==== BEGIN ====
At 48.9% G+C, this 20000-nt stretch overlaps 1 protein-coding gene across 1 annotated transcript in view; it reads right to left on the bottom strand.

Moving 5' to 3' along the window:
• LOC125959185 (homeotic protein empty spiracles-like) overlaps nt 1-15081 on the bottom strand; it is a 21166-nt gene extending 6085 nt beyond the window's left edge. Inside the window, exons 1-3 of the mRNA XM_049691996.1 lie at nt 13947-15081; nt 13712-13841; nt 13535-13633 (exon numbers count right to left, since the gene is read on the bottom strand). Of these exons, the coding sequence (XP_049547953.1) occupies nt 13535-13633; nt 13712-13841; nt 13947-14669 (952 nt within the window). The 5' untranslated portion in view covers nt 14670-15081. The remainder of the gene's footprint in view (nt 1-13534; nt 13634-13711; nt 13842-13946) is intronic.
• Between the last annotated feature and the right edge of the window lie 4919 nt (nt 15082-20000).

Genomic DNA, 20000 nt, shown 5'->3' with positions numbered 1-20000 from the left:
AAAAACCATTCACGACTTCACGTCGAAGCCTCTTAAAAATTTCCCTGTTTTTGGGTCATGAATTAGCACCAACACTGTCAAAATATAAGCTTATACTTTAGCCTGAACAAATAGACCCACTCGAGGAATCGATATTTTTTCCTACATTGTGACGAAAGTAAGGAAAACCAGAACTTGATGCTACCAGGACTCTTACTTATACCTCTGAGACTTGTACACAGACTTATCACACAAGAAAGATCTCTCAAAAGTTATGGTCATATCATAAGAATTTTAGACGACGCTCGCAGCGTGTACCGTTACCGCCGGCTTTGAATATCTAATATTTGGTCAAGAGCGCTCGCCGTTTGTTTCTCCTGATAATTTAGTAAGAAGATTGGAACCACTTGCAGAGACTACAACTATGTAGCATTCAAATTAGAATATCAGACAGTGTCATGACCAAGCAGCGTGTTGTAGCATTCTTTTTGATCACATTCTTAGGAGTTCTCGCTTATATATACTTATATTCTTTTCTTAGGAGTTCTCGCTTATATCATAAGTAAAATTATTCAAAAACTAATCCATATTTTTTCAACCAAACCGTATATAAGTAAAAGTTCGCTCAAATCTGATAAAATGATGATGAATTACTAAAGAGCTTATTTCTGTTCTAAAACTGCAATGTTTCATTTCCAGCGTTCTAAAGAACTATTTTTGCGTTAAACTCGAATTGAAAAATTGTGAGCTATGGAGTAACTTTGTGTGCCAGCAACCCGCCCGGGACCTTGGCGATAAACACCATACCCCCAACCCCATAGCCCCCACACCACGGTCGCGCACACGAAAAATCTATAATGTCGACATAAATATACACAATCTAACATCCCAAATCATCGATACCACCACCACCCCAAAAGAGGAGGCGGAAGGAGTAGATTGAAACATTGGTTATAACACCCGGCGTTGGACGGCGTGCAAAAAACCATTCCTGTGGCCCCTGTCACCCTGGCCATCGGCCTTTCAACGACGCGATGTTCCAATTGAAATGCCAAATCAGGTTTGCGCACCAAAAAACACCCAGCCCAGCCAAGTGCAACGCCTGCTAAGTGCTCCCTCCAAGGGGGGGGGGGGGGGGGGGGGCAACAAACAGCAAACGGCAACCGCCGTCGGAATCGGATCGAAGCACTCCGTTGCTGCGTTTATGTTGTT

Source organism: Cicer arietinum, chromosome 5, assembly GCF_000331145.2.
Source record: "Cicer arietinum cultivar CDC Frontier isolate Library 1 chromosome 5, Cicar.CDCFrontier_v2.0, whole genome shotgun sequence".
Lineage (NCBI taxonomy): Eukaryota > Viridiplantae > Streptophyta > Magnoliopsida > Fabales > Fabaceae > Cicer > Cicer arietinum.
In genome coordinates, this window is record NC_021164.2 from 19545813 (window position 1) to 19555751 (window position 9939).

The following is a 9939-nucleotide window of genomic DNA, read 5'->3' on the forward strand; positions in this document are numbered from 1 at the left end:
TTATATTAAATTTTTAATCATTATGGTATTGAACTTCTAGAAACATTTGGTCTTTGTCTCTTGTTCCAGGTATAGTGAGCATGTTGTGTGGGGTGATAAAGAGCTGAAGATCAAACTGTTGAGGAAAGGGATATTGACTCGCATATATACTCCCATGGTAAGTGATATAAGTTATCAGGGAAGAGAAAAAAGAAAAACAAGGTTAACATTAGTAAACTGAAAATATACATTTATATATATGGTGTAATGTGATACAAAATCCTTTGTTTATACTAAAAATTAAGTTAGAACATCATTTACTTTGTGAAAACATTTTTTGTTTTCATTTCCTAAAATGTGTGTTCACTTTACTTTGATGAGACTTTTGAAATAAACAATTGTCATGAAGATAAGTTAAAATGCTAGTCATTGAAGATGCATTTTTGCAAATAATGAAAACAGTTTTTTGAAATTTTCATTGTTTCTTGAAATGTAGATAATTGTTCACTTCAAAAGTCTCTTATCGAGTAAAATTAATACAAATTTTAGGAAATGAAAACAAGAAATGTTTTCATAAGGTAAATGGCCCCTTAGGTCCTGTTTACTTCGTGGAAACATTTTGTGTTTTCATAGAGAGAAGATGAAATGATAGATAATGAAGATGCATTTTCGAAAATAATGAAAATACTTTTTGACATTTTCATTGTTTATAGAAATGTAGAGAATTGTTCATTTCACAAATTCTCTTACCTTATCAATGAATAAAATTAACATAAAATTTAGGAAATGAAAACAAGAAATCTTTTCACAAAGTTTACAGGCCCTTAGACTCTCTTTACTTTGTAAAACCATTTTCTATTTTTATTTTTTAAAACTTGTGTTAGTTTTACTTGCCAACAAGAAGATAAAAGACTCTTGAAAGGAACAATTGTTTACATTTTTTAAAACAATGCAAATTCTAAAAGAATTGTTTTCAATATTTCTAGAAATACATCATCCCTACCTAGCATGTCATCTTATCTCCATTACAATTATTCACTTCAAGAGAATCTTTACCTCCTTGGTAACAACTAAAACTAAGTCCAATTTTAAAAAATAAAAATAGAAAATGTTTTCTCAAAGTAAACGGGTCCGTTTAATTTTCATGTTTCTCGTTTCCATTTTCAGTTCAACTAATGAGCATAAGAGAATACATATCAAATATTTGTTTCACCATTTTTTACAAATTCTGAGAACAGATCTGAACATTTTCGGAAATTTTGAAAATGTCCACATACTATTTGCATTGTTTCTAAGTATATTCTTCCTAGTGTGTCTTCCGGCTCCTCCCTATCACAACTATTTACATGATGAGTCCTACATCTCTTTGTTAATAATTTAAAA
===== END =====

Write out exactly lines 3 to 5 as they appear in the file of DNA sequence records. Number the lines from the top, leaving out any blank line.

• LOC125959185 (homeotic protein empty spiracles-like) overlaps nt 1-15081 on the bottom strand; it is a 21166-nt gene extending 6085 nt beyond the window's left edge. Inside the window, exons 1-3 of the mRNA XM_049691996.1 lie at nt 13947-15081; nt 13712-13841; nt 13535-13633 (exon numbers count right to left, since the gene is read on the bottom strand). Of these exons, the coding sequence (XP_049547953.1) occupies nt 13535-13633; nt 13712-13841; nt 13947-14669 (952 nt within the window). The 5' untranslated portion in view covers nt 14670-15081. The remainder of the gene's footprint in view (nt 1-13534; nt 13634-13711; nt 13842-13946) is intronic.
• Between the last annotated feature and the right edge of the window lie 4919 nt (nt 15082-20000).

Genomic DNA, 20000 nt, shown 5'->3' with positions numbered 1-20000 from the left: